Alexey Navalny, The New Yorker Interview by Masha Gessen

Alexey Navalny Has the Proof of His Poisoning

The Russian anti-corruption activist, who nearly died in August, talks about his recovery and his future.

October 18, 2020

Alexey Navalny is the biggest thorn in Vladimir Putin’s side. A decade ago, Navalny, as a young lawyer in Moscow, started piecing together publicly available information to document corruption and abuse of power in the Russian government. At first, he used his blog to document inflated prices in government contracts, suggesting kickbacks; he moved on to documenting real-estate holdings, luxury cars, and cash reserves that government officials had registered in the names of relatives. Navalny’s one-man project grew into the Anti-Corruption Foundation, a multimedia production company with dozens of investigators whose tools have ranged from data mining to sending drones to film the estates of highly placed bureaucrats. One of Navalny’s biggest hits is a series of films about the then Prime Minister Dmitry Medvedev’s sneaker-collecting habits and estate, which included three helopads, a ski slope, cascading swimming pools, a hotel-style dormitory for staff, and a little lake house for ducks, which became an Internet meme. Russian authorities have been fighting to have the films removed from YouTube, where one of them has been viewed more than thirty-six million times.

Navalny was one of the leaders of the mass protests against rigged elections that erupted in Russia in 2011 and 2012. Many of his fellow-members of the protest coördinating council are either living in exile, like the chess champion Garry Kasparov or the prisoners’-rights activist Olga Romanova, or dead, like the politician Boris Nemtsov. The Kremlin has tried to shut down Navalny and his organization through a series of court cases and arrests. But when Navalny was jailed in 2013, sentenced to five years on flagrantly trumped-up embezzlement charges, thousands of Muscovites protested and secured his release. When he was sentenced to house arrest, Navalny refused to comply, because the Russian penal code does not allow for such a punishment; after a few months, the authorities gave up, although his brother, Oleg, remained behind bars for years on spurious charges.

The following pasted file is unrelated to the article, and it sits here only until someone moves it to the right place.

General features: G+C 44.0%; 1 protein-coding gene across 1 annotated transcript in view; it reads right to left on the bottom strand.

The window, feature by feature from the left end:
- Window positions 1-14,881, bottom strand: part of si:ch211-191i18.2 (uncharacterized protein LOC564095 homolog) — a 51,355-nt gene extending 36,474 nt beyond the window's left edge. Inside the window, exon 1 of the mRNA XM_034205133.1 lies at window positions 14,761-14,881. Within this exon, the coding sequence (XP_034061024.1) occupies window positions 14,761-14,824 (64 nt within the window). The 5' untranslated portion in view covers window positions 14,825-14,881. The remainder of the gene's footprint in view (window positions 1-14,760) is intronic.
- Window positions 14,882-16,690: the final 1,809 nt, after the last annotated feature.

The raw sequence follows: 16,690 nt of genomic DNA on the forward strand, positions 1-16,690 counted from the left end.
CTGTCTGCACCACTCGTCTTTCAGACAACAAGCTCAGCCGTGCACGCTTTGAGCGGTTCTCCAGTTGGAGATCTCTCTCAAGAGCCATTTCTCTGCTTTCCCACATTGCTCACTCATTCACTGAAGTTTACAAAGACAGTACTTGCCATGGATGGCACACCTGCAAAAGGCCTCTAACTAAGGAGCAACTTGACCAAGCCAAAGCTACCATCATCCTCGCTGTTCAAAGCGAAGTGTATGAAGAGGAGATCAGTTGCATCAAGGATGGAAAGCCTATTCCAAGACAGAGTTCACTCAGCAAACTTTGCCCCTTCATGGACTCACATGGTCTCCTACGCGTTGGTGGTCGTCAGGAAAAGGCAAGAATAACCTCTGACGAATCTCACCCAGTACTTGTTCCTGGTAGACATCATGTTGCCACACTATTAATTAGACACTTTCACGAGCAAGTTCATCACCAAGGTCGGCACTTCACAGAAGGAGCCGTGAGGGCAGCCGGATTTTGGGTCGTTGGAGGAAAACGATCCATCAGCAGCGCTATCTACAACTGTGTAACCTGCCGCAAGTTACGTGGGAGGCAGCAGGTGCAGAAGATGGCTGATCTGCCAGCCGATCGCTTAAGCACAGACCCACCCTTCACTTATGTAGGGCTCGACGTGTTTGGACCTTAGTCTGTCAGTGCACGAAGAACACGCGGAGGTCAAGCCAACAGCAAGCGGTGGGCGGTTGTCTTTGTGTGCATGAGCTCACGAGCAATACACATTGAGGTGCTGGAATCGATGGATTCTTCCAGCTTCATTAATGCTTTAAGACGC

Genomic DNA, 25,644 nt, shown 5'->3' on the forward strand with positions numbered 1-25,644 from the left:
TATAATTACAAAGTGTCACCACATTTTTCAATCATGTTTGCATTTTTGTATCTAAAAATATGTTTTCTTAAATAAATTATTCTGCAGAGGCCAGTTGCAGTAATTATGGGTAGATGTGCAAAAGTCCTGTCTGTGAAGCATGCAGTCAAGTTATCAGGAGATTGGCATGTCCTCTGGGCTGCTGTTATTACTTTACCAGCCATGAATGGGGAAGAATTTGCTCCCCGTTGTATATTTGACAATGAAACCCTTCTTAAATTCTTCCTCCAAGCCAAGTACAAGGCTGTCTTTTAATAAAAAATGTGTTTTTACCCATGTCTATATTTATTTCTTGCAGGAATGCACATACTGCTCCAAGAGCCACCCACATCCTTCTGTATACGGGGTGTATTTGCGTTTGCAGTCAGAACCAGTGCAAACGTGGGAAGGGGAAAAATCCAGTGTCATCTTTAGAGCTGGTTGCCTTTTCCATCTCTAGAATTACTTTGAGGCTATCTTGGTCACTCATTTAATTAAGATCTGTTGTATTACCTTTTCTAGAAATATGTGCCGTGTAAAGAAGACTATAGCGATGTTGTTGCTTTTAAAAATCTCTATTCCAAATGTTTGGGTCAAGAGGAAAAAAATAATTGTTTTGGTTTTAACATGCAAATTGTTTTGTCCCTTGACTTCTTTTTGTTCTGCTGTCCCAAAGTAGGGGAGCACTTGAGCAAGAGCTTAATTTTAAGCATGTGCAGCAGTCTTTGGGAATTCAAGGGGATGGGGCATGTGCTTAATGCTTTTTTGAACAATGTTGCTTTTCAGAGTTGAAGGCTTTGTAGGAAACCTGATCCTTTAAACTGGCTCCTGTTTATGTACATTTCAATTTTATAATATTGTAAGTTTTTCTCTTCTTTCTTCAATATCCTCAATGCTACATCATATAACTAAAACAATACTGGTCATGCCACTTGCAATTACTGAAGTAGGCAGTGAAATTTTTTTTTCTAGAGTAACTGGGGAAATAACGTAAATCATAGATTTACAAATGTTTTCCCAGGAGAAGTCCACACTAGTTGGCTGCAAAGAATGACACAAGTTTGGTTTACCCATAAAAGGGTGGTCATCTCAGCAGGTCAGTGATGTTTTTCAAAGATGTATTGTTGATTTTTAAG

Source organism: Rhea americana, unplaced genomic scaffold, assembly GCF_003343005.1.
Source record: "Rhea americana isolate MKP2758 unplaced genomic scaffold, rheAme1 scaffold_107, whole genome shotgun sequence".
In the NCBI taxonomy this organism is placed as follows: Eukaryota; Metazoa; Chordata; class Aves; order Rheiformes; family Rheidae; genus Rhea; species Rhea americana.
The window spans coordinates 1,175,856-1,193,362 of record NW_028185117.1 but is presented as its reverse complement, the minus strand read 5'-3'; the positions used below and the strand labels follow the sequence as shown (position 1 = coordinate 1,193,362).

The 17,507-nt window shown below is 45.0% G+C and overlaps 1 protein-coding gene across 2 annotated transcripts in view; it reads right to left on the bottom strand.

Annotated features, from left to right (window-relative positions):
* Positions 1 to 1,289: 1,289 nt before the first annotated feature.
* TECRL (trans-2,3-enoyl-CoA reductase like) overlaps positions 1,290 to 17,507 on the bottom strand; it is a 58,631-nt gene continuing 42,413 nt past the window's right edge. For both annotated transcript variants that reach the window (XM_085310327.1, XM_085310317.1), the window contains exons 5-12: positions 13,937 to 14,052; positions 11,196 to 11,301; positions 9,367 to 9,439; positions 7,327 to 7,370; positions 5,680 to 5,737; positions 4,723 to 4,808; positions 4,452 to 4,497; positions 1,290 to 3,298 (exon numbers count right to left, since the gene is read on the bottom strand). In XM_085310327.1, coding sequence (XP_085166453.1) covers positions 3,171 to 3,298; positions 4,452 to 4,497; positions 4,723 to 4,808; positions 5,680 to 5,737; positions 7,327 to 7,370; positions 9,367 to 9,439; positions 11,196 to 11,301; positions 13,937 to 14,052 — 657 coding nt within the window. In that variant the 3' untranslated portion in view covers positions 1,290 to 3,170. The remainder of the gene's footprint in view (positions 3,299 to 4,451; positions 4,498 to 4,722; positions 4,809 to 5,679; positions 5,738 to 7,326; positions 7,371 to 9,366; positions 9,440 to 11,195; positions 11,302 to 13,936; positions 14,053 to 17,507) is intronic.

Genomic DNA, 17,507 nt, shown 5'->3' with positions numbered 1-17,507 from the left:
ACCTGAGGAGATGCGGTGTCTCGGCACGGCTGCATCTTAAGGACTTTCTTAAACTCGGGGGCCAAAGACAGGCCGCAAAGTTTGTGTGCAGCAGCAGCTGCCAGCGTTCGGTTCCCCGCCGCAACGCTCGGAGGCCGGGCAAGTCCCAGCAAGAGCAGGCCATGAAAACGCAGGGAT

Navalny’s activism and reach kept expanding—he even attempted to run for President—and for a few years he seemed invincible. (In a piece for this magazine in 2016, I wrote, “The strangest thing about Alexey Navalny is that he is walking around Moscow, still.”) But, on August 20th, Navalny fell ill when returning to Moscow from the Siberian city of Tomsk. He was in a coma for twenty-six days, most of them in a hospital in Berlin. Analysis performed by multiple European labs shows that he was poisoned with a previously unknown version of Novichok, a deadly Russian-developed chemical agent. Navalny regained his ability to speak, write, and make jokes within ten days of coming out of the coma, but he has continued to experience significant physical effects owing to the poisoning. He spoke with me, over Zoom, from an apartment in Berlin, on October 8th; through the screen, it was obvious that Navalny had lost a great deal of weight, but otherwise he looked and sounded as I’d always remembered him. Our conversation has been translated from Russian and condensed.

How did you know what had happened to you?

This is the hardest part. The moment I knew that I’d been poisoned was the moment I realized my life was ending. What I was experiencing up until then was a kind of incomprehension. We can understand a heart attack or a stroke, but we cannot understand the effects of cholinesterase inhibitors—evolution does not prepare us for this. You are in this strange state of losing focus, and the strangeness keeps growing. I’ve compared it to being touched by a Dementor in a Harry Potter novel—you feel that life is leaving you. Let’s say I touch my own hand with my finger. My brain can perceive that signal and then cancel it out. But Novichok makes it not get cancelled out, so it feels like I’m touching my own hand a million times a second, and every cell in my body goes berserk, and the brain understands that this is the end.

Let’s go back a second. You have boarded a plane from Tomsk to Moscow. You’ve opened up your laptop and started watching “Rick and Morty,” as is your habit. And then—